We have come offering our input and counsel with the hope that this invitation represents a new level of constructive communication between the black business community and President Carter and his administration.

Mr. President, on behalf of my fellow business men and women, I would like to present you with a bound copy of this year’s Black Enterprise 100.

THE PRESIDENT. I know how intense the competition is. I understand that Mr. Graves has been threatened already with being kicked off the list next year unless be works very hard this year. [Laughter]

Thank you again for being here as our guests in your White House. And now my wife and I would like to meet every one of you personally, if you don’t object. And perhaps if you would just pause as you shake hands, we would like very much to have a photograph individually with you. So we will meet you outside, both of us.
Thank you.

NOTE: The President spoke at 5:23 p.m. in the State Dining Room at the White House. Earl G. Graves is publisher of Black Enterprise.


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Chicago: Jimmy Carter, "Reception for Black Business Executives Remarks at the White House Reception.," Public Papers of Jimmy Carter, 1978 in Federal Register Division. National Archives and Records Service, Public Papers of the Presidents of the United States, Jimmy Carter, 1978 (Washington, D.C.: Government Printing Office, 1956-), P.2303 1104–1106. Original Sources, accessed March 29, 2023,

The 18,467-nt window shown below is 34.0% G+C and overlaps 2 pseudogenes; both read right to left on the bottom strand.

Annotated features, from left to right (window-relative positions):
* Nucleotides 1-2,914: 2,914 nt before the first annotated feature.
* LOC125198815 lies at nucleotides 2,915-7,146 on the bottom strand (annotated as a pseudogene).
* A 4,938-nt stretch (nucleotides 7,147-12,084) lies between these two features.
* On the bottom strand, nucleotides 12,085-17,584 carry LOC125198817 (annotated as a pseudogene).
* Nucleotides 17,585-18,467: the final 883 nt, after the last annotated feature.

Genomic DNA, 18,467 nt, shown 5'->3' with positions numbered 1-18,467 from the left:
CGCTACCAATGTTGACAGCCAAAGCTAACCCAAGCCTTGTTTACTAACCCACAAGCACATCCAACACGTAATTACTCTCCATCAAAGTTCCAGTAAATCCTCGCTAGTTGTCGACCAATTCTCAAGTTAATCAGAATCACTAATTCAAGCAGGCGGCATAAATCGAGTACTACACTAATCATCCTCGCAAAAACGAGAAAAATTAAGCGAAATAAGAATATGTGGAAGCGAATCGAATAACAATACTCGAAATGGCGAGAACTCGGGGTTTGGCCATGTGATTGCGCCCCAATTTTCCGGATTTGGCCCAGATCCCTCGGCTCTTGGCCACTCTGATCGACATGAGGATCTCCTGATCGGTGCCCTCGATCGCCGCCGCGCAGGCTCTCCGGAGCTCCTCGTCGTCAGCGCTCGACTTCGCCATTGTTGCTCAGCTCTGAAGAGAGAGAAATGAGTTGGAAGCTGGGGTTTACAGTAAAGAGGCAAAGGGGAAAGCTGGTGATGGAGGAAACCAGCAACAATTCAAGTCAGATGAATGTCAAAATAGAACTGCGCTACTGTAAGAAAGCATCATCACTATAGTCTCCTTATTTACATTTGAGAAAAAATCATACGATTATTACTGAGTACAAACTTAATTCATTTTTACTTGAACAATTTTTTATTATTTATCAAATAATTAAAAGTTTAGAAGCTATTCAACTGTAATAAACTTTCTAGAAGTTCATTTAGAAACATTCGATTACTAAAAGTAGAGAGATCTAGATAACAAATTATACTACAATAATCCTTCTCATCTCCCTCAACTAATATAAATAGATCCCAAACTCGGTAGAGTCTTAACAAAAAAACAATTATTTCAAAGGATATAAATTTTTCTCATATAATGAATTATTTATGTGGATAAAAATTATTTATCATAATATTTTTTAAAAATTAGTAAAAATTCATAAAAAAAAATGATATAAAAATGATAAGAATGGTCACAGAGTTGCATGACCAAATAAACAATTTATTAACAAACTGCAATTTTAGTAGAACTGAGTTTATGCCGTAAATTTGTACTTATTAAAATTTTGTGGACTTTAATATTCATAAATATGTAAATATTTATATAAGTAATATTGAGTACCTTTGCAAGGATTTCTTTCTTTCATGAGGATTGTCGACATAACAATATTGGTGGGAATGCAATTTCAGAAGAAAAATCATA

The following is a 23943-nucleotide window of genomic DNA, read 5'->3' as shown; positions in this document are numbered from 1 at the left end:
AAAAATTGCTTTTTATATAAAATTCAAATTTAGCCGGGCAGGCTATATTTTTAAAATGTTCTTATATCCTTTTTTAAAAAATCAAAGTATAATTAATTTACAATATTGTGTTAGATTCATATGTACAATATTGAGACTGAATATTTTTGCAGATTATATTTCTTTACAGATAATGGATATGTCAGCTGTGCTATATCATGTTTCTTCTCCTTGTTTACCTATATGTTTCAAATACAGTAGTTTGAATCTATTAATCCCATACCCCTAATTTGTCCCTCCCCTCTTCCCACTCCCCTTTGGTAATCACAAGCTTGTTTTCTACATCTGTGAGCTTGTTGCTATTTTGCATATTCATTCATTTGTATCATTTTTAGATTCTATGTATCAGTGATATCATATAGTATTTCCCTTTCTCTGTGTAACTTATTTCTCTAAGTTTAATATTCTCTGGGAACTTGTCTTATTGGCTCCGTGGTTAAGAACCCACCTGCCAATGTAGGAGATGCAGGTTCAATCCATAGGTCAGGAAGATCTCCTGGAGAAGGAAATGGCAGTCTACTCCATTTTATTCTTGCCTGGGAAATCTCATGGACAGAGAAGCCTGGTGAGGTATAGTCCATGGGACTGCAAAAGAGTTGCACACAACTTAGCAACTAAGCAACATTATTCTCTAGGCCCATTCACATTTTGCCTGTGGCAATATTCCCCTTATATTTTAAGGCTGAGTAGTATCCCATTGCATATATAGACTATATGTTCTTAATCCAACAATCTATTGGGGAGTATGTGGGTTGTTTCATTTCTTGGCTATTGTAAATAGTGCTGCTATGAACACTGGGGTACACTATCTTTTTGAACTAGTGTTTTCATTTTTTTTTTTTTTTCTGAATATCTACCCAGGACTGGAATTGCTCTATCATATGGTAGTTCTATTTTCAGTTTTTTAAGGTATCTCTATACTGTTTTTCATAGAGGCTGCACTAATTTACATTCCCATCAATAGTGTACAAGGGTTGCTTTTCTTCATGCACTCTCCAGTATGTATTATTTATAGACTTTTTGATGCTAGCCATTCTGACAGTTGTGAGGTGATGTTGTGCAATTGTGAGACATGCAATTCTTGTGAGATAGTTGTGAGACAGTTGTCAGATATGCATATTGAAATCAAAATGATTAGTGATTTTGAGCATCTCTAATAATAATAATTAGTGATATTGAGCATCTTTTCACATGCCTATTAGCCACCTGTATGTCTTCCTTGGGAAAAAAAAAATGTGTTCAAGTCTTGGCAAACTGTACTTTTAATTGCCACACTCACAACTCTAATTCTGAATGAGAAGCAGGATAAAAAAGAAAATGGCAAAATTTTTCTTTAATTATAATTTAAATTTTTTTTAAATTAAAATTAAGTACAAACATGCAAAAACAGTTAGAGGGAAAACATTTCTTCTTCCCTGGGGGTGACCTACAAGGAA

MLA: Carter, Jimmy. "Reception for Black Business Executives Remarks at the White House Reception." Public Papers of Jimmy Carter, 1978, in Federal Register Division. National Archives and Records Service, Public Papers of the Presidents of the United States, Jimmy Carter, 1978 (Washington, D.C.: Government Printing Office, 1956-), P.2303, pp. 1104–1106. Original Sources. 29 Mar. 2023.

Harvard: Carter, J, 'Reception for Black Business Executives Remarks at the White House Reception.' in Public Papers of Jimmy Carter, 1978. cited in , Federal Register Division. National Archives and Records Service, Public Papers of the Presidents of the United States, Jimmy Carter, 1978 (Washington, D.C.: Government Printing Office, 1956-), P.2303, pp.1104–1106. Original Sources, retrieved 29 March 2023, from